The Truth About Iran's New 'Centrist' President

Exposing a Khomeini true believer.

[](/sites/default/files/uploads/2013/06/Hassan-Rouhani-press-conf-008.jpg)Western liberal media have recently contributed in creating the narrative that the newly-elected president of the Islamic Republic of Iran, Hassan Rouhani, is the political figure destined to resolve Iran’s heightened political, economic, strategic, and diplomatic tensions with the Western world. Specifically, media suggest that Rouhani may solve Tehran’s nuclear defiance in the face of the international community, its stance towards Tel Aviv, its support for Assad’s brutal and authoritarian regime, as well as the Islamic Republic of Iran’s unconditional military, financial, intelligence, and advisory support to regional and international non-state actors classified as terrorist groups, such as Hezbollah and Hamas.

To support this argument, Western liberal media repeatedly make the following three points: first of all, they refer to Hassan Rouhani’s presidential campaign slogan, which is to pursue “constructive interaction” with the rest of the world, including the United States, Israel and European Union. Secondly, they refer to Rouhani’s nickname within Iran: “the Diplomatic Sheikh.” Thirdly, an overwhelming majority of liberal media assert that Rouhani is not an Islamist hardliner or traditionalist, but rather, a centrist. As a result, allegedly, a bright and promising era will commence for Tehran-Western relationships with Rouhani’s presidency.

It is crucial to address some of the significant inaccuracies that comprise the liberal narrative surrounding Iran’s newly-elected president. Hassan Rouhani is not a renegade reformer; rather, Rouhani is deeply woven in the Islamic Republic of Iran’s political fabric. If Hassan Rouhani’s background – including his personal life, Persian-written books and career – are closely examined, it becomes evident that he is one of the founding fathers of the Islamist regime. In his early ages as a teen, Rouhani took religious courses on Islamist and Sharia law and actively participated in anti-West, anti-U.S., anti-Israel, anti-“imperialism,” and anti-Shah campaigns as well as various religious extremists’ Shiite sermons. He caught the attention of Ayatollah Rooh Allah Khomeini – the leader of the 1979 Islamic Revolution and founder of the Islamic Republic of Iran – when he became an outspoken protester against the West, capitalism, democracy and the Shah. While gaining popularity among the Islamic Shiite fundamentalists, Rouhani then became the mouthpiece of Ayatollah Khomeini.

Rouhani received a significant welcome by Iran’s Islamist establishment and clerics. He was then particularly quick to climb the theocratic political ladder, first serving in Iran’s new parliament and then monitoring the state media where he was responsible for censoring any kind of information that was perceived as detrimental to the ruling of the clerics and Ayatollahs. Afterwards, he built a strong friendship with Akbar Hashemi Rafsanjani, who is currently sought by the Argentinian government for ordering the 1994 AMIA bombing of the Jewish community center in Buenos Aires. Rouhani was then appointed as Rafsanjani’s top national security adviser during his 1989-97 presidential tenure. Additionally, Rouhani has also served as the Islamic Republic of Iran’s top nuclear negotiator.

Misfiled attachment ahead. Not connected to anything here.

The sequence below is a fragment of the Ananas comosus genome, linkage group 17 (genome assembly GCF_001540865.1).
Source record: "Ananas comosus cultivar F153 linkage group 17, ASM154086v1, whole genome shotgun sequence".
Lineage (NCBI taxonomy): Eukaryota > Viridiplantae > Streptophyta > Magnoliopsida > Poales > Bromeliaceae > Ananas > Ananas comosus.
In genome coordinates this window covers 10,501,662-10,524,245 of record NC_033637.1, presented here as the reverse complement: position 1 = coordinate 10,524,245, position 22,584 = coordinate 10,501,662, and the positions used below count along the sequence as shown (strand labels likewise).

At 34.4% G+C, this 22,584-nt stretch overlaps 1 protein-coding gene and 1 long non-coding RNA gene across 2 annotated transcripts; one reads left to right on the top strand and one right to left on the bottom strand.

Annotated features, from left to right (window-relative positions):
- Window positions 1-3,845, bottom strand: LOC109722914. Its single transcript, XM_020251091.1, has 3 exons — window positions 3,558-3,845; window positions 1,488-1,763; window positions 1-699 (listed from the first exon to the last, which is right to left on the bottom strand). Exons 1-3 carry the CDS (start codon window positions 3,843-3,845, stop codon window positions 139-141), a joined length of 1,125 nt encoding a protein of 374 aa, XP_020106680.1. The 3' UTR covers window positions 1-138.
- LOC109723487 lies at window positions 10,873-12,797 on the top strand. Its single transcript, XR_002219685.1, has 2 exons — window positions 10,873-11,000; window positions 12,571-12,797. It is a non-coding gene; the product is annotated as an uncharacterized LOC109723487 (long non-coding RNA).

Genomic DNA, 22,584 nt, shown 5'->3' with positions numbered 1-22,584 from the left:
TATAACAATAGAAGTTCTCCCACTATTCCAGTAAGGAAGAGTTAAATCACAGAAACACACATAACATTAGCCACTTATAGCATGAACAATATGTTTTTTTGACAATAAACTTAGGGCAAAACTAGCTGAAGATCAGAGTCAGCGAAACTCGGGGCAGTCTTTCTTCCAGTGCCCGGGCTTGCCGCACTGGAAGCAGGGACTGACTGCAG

Moreover, before becoming president, Rouhani was promoted during his political career to become the representative and mouthpiece of Supreme Leader Ayatollah Ali Khamenei – the current most powerful hardliner in the Islamic Republic of Iran. Since 1989, Rouhani served as the Supreme Leader’s representative in the Supreme National Security Council. He has also been member of other fundamentalist and Islamist institutions in Iran, including the Assembly of Experts since 1999,the Expediency Council since 1991, and head of the Center for Strategic Research since 1992.

Additionally, and most significantly, the fact that Rouhani was qualified by Iran’s authoritarian Guardian Council – which barred 98% of the candidates from running for the 2013 presidency –sends a formidable indication that he is ideologically aligned with the Islamist fundamentalists. Moreover, when Rouhani was the top nuclear negotiator and advisor to the Supreme Leader, he and Iranian leaders continued to defy the international community, arm Assad’s regime, spin the centrifuges, enrich their nuclear program and provide financial, military, advisory and intelligence support to terrorist groups. It is thus unrealistic to argue that Rouhani will alter his fundamental Islamist ideologies and become an advocate for human rights, democracy, and secularism overnight.

Finally, in his most recent speeches after his election as the 11th president of the Islamic Republic of Iran, Rouhani has already clearly stated the Islamic Republic of Iran’s inalienable right to continue enriching its nuclear program, spin its centrifuges and obtain nuclear capabilities. He also has yet to even slightly condemn Assad’s violent suppression on citizens, which has thus far caused more than 93,000 deaths. Any political figure or cleric who is allowed to become the president of the Islamic Republic of Iran comes from the Islamist establishment.

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